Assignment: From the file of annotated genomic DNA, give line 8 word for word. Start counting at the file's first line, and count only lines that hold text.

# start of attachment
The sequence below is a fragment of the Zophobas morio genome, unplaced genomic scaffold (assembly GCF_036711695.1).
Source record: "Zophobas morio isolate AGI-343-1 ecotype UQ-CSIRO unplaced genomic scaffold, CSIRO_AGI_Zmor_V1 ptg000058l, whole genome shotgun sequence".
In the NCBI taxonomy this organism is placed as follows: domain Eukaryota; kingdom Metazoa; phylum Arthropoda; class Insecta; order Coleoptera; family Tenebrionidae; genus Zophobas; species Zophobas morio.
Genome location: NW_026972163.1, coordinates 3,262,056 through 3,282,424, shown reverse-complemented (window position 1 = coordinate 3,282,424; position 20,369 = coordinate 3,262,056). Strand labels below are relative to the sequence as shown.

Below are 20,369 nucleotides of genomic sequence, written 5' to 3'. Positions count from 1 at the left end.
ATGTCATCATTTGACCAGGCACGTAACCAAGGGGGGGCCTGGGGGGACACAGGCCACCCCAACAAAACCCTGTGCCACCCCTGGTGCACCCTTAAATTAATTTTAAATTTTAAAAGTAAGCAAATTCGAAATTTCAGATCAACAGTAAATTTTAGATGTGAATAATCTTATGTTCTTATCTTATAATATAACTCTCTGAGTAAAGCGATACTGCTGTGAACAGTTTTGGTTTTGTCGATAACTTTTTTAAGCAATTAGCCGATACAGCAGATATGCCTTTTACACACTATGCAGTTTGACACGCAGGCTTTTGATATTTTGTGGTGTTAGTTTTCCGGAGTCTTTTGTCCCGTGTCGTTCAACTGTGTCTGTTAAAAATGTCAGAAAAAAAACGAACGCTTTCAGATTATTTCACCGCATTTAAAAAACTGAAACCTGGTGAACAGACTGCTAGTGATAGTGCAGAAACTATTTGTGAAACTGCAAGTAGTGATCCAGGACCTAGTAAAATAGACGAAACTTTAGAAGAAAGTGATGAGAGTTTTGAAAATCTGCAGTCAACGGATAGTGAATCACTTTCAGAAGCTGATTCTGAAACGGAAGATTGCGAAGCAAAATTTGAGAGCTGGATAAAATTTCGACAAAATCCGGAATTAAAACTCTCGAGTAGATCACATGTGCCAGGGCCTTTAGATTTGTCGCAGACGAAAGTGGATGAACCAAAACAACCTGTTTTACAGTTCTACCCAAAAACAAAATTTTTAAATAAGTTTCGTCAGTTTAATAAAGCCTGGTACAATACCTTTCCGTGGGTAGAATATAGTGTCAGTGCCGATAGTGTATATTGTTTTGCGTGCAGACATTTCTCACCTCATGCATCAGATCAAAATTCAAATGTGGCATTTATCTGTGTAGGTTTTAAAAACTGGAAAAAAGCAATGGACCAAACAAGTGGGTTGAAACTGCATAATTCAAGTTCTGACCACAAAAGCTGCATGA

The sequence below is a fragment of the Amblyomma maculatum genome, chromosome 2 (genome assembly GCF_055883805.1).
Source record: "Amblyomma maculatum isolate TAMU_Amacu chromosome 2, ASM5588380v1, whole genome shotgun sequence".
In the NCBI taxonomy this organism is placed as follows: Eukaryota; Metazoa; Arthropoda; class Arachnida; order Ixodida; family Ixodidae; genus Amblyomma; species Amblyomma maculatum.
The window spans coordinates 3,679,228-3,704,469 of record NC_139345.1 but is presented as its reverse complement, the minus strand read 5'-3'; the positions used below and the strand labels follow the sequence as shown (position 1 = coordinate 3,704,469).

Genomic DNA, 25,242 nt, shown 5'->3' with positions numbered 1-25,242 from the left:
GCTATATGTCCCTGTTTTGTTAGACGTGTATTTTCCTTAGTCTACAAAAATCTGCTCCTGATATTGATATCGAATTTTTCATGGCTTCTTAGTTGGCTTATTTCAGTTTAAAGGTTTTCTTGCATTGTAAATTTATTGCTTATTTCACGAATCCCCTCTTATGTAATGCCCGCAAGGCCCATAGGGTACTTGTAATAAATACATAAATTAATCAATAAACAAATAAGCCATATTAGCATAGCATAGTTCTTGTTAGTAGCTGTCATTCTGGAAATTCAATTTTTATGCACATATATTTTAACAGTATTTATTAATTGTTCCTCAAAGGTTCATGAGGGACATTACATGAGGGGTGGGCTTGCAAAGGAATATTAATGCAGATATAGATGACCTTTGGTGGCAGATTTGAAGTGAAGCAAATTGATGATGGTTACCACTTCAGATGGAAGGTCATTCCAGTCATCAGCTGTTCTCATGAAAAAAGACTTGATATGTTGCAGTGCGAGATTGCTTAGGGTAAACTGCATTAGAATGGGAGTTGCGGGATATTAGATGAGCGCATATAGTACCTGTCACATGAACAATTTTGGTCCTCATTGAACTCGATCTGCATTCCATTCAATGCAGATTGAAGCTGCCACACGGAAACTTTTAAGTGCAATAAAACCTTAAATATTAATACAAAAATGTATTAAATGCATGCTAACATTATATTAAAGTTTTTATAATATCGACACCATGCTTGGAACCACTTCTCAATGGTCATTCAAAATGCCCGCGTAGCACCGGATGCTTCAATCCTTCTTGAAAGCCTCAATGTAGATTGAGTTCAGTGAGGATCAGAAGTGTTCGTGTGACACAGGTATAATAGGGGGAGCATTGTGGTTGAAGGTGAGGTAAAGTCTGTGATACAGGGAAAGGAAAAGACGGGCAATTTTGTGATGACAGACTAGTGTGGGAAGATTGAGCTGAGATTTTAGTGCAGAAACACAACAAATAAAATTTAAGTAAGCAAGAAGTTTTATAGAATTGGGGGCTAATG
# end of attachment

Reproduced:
Source record: "Amblyomma maculatum isolate TAMU_Amacu chromosome 2, ASM5588380v1, whole genome shotgun sequence".